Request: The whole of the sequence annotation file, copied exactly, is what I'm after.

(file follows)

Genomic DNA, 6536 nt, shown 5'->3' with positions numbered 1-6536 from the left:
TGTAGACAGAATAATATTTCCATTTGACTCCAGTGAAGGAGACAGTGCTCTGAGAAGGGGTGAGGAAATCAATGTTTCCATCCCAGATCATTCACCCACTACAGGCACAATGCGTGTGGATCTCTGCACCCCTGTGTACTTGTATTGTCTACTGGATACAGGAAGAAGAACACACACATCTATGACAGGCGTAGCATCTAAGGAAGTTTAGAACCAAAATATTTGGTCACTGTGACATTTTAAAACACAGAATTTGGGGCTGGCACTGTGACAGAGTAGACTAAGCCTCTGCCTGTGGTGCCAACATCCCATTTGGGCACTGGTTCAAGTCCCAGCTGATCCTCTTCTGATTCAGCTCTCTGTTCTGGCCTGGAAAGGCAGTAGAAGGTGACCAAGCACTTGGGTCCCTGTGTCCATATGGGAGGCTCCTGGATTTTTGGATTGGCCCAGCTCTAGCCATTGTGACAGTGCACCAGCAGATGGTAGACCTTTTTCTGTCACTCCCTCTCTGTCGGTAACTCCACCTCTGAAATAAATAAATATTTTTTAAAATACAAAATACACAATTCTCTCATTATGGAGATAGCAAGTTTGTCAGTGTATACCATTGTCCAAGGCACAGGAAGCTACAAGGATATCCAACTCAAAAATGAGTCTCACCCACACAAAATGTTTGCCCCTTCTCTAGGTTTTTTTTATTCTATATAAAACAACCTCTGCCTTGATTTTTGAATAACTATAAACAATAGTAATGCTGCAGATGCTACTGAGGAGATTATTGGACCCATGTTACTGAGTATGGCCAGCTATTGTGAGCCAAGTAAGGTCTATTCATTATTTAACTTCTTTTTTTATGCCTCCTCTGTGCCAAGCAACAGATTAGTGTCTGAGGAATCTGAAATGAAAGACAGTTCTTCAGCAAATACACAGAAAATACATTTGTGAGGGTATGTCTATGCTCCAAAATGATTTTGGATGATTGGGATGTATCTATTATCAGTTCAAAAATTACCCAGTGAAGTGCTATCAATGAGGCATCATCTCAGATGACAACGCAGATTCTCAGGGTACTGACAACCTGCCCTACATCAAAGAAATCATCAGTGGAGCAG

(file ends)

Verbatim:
Genomic DNA, 6536 nt, shown 5'->3' with positions numbered 1-6536 from the left:
TGTAGACAGAATAATATTTCCATTTGACTCCAGTGAAGGAGACAGTGCTCTGAGAAGGGGTGAGGAAATCAATGTTTCCATCCCAGATCATTCACCCACTACAGGCACAATGCGTGTGGATCTCTGCACCCCTGTGTACTTGTATTGTCTACTGGATACAGGAAGAAGAACACACACATCTATGACAGGCGTAGCATCTAAGGAAGTTTAGAACCAAAATATTTGGTCACTGTGACATTTTAAAACACAGAATTTGGGGCTGGCACTGTGACAGAGTAGACTAAGCCTCTGCCTGTGGTGCCAACATCCCATTTGGGCACTGGTTCAAGTCCCAGCTGATCCTCTTCTGATTCAGCTCTCTGTTCTGGCCTGGAAAGGCAGTAGAAGGTGACCAAGCACTTGGGTCCCTGTGTCCATATGGGAGGCTCCTGGATTTTTGGATTGGCCCAGCTCTAGCCATTGTGACAGTGCACCAGCAGATGGTAGACCTTTTTCTGTCACTCCCTCTCTGTCGGTAACTCCACCTCTGAAATAAATAAATATTTTTTAAAATACAAAATACACAATTCTCTCATTATGGAGATAGCAAGTTTGTCAGTGTATACCATTGTCCAAGGCACAGGAAGCTACAAGGATATCCAACTCAAAAATGAGTCTCACCCACACAAAATGTTTGCCCCTTCTCTAGGTTTTTTTTATTCTATATAAAACAACCTCTGCCTTGATTTTTGAATAACTATAAACAATAGTAATGCTGCAGATGCTACTGAGGAGATTATTGGACCCATGTTACTGAGTATGGCCAGCTATTGTGAGCCAAGTAAGGTCTATTCATTATTTAACTTCTTTTTTTATGCCTCCTCTGTGCCAAGCAACAGATTAGTGTCTGAGGAATCTGAAATGAAAGACAGTTCTTCAGCAAATACACAGAAAATACATTTGTGAGGGTATGTCTATGCTCCAAAATGATTTTGGATGATTGGGATGTATCTATTATCAGTTCAAAAATTACCCAGTGAAGTGCTATCAATGAGGCATCATCTCAGATGACAACGCAGATTCTCAGGGTACTGACAACCTGCCCTACATCAAAGAAATCATCAGTGGAGCAG